If you’re coming from another DJ app, VirtualDJ also displays collections from Traktor and Serato DJ. Like with iTunes, these are read-only.
You can also navigate your music folders stored in your file manager.
Now to the important part of your library: creating and editing playlists.
VirtualDJ’s built-in library collection, which works by creating virtual folders/playlists of music from all your various sources, lets you plan and find all the different music you use, from one point in the library within the Local Music node of the collection tree.
You can create both folders (which act as playlists) and ‘filter folders’ ( which act as smart playlists) via the toolbar to the far left of the library. From here you can:
- Add favourite folder. Adds your currently selected playlist to the root of the collection, for fast access.
- Add virtual folder. Creates a playlist you can manually add music to. This will remain unchanged unless you add new tracks or reorder based on metadata columns.
- Add filter folder. Creates a smart playlist which filters your music based on chosen parameters. These lists will automatically update when you edit or add to your collection.
- Go to last folder. Returns you to the last folder you had displayed in the playlist window.
Using metadata tags
Managing your music could very much be a whole article of its own. The potential power a DJ can wield over their library when tracks are well organised is enormous, and often separates a middling DJ from a great one. (Ever heard DJs being described as ‘selectors’?)
The easiest (but most laborious way) of keeping a handle on all the music in VirtualDJ is to use the built-in metadata tags that attach to each of your music files. Not only can these be reordered using the toggleable columns of the playlist library window, each tag can be searched, and are a fast way to remind yourself what the track is about.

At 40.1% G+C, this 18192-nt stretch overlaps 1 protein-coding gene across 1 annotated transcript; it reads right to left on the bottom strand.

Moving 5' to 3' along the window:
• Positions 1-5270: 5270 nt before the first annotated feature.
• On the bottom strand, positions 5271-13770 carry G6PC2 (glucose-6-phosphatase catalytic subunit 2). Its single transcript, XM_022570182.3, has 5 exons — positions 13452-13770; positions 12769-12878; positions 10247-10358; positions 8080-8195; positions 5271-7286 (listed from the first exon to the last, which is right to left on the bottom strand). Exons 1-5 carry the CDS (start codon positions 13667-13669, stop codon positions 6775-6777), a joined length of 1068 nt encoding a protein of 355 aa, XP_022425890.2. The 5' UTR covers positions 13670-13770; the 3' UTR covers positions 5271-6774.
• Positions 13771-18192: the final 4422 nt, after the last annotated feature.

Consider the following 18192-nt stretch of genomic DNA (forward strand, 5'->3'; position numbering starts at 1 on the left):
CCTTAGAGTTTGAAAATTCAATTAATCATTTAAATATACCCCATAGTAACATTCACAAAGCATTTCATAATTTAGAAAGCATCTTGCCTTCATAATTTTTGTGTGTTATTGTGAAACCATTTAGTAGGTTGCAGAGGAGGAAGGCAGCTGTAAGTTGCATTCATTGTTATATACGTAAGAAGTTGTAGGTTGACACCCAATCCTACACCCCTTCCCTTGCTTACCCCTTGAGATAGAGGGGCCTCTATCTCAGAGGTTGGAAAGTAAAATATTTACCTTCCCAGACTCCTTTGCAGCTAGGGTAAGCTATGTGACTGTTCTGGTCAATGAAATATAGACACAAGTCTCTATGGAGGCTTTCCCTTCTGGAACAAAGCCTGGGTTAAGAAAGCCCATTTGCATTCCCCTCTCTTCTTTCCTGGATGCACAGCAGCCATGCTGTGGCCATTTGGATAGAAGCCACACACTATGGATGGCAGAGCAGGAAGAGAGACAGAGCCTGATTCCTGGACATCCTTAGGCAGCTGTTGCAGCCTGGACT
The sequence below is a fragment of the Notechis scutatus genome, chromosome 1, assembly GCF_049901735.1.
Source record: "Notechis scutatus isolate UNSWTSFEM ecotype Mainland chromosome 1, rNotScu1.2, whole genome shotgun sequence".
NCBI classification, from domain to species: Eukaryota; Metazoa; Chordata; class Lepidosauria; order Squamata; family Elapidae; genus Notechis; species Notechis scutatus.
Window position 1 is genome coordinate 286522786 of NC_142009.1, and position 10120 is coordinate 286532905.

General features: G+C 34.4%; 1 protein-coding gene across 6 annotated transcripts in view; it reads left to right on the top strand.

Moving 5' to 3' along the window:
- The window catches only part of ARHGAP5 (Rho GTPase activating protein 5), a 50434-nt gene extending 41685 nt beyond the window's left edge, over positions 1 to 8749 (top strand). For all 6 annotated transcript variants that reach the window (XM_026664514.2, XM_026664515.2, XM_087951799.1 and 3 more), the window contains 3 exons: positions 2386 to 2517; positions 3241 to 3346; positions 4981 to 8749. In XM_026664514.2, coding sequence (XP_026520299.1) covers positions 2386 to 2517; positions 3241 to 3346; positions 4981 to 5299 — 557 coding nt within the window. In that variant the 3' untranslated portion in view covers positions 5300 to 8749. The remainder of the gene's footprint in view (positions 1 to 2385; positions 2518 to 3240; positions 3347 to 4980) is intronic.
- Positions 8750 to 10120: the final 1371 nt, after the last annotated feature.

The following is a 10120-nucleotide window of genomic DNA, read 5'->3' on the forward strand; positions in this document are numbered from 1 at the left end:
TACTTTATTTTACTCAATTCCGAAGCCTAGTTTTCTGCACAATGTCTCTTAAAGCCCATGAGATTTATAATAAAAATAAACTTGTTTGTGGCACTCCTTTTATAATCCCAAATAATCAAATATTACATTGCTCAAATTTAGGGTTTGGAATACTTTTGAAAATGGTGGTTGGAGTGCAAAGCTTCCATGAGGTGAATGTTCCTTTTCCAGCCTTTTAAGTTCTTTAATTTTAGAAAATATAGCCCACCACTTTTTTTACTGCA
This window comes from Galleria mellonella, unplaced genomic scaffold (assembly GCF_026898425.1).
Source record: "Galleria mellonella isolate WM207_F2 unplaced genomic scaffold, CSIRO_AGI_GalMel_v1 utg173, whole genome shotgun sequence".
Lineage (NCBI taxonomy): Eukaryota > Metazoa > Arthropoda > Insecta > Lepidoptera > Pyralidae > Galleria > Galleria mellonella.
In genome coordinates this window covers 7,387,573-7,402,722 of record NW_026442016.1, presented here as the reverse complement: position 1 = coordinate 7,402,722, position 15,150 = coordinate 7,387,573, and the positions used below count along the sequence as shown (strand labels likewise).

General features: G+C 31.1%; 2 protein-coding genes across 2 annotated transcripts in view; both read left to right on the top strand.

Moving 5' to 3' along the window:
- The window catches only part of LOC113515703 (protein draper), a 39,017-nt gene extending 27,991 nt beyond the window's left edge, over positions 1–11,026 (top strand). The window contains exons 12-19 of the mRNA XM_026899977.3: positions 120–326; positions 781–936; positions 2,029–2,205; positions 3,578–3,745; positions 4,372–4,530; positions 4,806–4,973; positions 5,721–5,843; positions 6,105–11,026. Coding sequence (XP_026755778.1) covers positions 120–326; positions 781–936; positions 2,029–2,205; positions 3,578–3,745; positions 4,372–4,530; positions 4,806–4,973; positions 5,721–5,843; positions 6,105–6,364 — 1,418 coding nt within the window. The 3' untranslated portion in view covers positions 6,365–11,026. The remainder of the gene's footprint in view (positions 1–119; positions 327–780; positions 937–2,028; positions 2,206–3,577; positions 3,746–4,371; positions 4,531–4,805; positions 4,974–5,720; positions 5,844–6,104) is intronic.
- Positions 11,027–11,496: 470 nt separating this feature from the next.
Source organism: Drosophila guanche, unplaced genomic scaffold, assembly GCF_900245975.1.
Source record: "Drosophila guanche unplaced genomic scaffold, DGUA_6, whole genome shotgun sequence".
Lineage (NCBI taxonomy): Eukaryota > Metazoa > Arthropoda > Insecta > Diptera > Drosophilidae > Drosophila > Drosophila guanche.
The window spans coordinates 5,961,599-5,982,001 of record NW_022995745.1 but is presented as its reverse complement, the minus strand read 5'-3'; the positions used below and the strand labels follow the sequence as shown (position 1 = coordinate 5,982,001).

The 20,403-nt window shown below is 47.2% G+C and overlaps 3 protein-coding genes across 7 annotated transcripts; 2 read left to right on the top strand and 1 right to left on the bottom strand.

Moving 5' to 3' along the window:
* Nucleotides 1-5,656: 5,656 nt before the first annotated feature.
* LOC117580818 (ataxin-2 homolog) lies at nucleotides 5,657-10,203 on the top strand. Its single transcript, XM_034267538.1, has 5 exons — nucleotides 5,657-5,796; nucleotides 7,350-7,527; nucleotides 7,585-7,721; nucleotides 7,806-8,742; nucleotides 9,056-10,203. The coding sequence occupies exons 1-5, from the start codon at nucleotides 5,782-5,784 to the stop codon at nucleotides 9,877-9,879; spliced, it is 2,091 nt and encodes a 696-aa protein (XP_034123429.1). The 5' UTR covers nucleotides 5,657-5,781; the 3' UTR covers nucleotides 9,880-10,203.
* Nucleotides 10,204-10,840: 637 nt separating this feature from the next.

Use the ‘Comments’ tag to store prompts about the contents of the music, as well as whether it goes with another track in your collection. Keep the ‘Genre’, ‘Key’, ‘Track name’, ‘Artist’, etc. tags consistently filled.
Outside of curating your playlists, the search box in a well organised collection is the single most powerful tool in becoming a confident DJ. Coupled with the tips above, you can use the search box to quickly drill down into your music to find exactly what you’re looking for.
In VirtualDJ, you can control exactly what will get searched when you type. Multiple tags can be added or removed as needed.
To change what gets included or not:
- Navigate to the collection, folder, or playlist you want to search.
- Click the grey dot to the right of the search box.
- Tick or untick which tags to include, and where you want VirtualDJ to focus its search.
Along with the list of tags, you can Search in current folder, Search all local files, and Search online catalogues.
If you already have a controller, you can check the official list of supported hardware on virtualdj.com to see if it’s plug-and-play. VirtualDJ has a huge list of ready-made mappings, both old and new, with many fully supporting features like built-in screens and motorised controls.
When you plug the controller into your computer, VirtualDJ will automatically detect it and ask you permission to use the controller’s audio interface. If you haven’t launched the app yet, you’ll get the message when you do. Select the default audio settings, and your controller will be ready to go.